“Mr. Petraeus issued a statement acknowledging the affair after President Obama accepted his resignation and it was announced by the C.I.A. The disclosure ended a triumphant re-election week for the president with an unfolding scandal.” This New York Times article was my first introduction to General David Petraeus’ resignation on Friday, November 9. Soon after his resignation, the floodgates opened on the blogosphere, the Twitter-universe, in conversation with strangers on the subway. ‘Did you hear what happened to General Petraeus?” has been a common refrain for the last few weeks.
That same New York Times article said, “Mr. Petraeus’s admission and resignation represent a remarkable fall from grace for one of the most prominent figures in America’s modern military and intelligence community…”
The Wall Street Journal article phrases it as, “the destruction of Mr. Petraeus’s painstakingly crafted image as a storied Army general.” The article goes on, “Mr. Petraeus believed he should resign because the CIA would have viewed a lower-level employee engaged in an affair to be improper and that the director should set an example by publicly accepting responsibility, according to a person familiar with the events.
The Washington Post reported that Congress was uproarious that they were not informed of the scandal sooner. According to the article, Senator Diane Feinstein (D-CA) said, “This is something that could have had an effect on national security, I think we should have been told.” She said the panel will “absolutely” investigate why the FBI did not notify relevant officials sooner.” Between the Congressional complaints about lack of information, the questions raised about potential breaches in national security, and President Obama being forced to focus his election victory week on the resignation of the head of the nation’s premier intelligence agency, there is more than enough news to go around.
I want to focus this piece a bit differently – on the question of what this episode might teach us about leadership. I want to ask us to reconsider what, and how, we learn from General Petraeus’ resignation. Certainly Washington loves its fair share of scandal. Certainly we are right to be concerned about the potential intelligence compromised by deceitful conduct. But there is a gleeful tone in the news these past few weeks about Mr. Petraeus and this affair that I want to counter with some appreciation for his leadership: particularly his leadership in resigning his position the way that he did.
In his speech, Mr. Petraeus said it better than any of the blogs or media outlets. “ ‘After being married for over 37 years, I showed extremely poor judgment by engaging in an extramarital affair,’ Petraeus said in a statement distributed to the CIA workforce Friday. ‘Such behavior is unacceptable, both as a husband and as the leader of an organization such as ours. This afternoon, the president graciously accepted my resignation,’ he said” (The Washington Post).
I don’t admire his behavior. But I do admire his admission of his decision and behavior as unacceptable. He showed a willingness to declare his behavior wrong on a personal and a professional level. Leadership is not never doing anything wrong; it must be acknowledging mistakes as mistakes and taking the appropriate steps to fix them.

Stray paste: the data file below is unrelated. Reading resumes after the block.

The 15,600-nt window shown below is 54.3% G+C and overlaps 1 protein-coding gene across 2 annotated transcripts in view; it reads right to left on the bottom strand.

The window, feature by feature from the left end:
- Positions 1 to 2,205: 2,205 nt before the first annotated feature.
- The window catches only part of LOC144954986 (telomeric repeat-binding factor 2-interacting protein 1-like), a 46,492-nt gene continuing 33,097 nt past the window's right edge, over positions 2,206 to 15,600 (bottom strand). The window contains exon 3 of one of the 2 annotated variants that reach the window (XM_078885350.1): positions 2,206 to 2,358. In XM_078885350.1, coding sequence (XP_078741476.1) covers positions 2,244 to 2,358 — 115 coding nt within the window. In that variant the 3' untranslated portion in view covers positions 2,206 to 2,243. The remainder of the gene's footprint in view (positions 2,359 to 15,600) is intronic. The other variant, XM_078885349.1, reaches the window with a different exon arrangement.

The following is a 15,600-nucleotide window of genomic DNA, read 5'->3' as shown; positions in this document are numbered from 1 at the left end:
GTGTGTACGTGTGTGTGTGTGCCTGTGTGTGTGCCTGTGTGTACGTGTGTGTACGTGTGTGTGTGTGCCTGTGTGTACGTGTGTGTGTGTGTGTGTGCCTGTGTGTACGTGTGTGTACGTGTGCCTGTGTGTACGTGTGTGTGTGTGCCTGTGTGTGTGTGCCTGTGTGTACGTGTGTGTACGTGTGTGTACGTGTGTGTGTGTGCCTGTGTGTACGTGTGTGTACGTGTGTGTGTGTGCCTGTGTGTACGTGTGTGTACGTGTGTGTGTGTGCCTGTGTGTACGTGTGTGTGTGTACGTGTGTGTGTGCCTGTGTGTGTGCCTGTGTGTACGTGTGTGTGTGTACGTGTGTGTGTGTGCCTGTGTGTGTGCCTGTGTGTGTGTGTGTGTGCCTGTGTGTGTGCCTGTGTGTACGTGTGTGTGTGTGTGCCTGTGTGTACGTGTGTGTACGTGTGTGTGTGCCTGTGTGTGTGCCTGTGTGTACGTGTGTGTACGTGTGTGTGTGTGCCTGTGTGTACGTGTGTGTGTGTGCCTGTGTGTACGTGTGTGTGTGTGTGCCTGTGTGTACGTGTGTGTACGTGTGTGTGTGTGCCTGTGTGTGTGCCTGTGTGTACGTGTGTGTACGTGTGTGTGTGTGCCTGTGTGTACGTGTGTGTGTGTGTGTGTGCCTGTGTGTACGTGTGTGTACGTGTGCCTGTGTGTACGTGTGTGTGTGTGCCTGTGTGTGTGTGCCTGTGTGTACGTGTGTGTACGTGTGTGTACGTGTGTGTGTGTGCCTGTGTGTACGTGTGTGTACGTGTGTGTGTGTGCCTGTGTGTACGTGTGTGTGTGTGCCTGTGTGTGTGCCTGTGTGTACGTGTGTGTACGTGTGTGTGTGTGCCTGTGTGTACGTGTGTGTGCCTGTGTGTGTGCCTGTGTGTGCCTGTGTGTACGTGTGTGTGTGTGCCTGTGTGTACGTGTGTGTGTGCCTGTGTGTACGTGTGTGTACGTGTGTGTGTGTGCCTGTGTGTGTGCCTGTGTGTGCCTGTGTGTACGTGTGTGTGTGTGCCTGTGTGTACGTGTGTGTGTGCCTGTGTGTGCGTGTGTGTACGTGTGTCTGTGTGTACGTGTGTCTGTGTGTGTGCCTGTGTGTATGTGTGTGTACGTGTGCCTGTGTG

We seem to have this belief that to be a leader means to own with perfection, or something close to it, the public responsibility we have been given. And there is a heavy burden on our public leaders to do this, and we are right to call them to account when we learn that they have failed. But failure should not so completely dismantle a leader; it should be a moment for sober reckoning but, ultimately, for rebuilding. Mr. Petraeus did not behave as I want leaders in public office to behave; but he did not cease to be a leader because of it. And he gave us the beginning of rebuilding: resigning his position, meeting with Congress, and helping to answer the many questions we now must ask.
Mr. Petraeus’s conduct is disappointing, but his resignation is honest. So when the Times or the Post or the Journal report a remarkable fall from grace, or the destruction of his image, we betray a lack of grace in ourselves for our leaders. We should be reckoning (as I image Congress will do in the next few days) with his mistakes; we should also not revel in his downfall. We should learn from him. We should learn from his public ownership of his mistake. We should learn from his actions to withdraw from a position he had compromised.
The affair and potential security breaches make Mr. Petraeus a person who made grave mistakes that have consequences. His resignation makes him a person willing to own those mistakes, and for that, we can still have some respect.
-Hilary Sherratt is a recent graduate from Gordon College, where she majored in Religion, Ethics and Politics. She is currently working as a grant writer at Gordon, and loves all kinds of writing. She hopes to eventually get her PhD in theology or history. She blogs about everyday life at http://thewildlove.wordpress.com and tweets at @hilarysherratt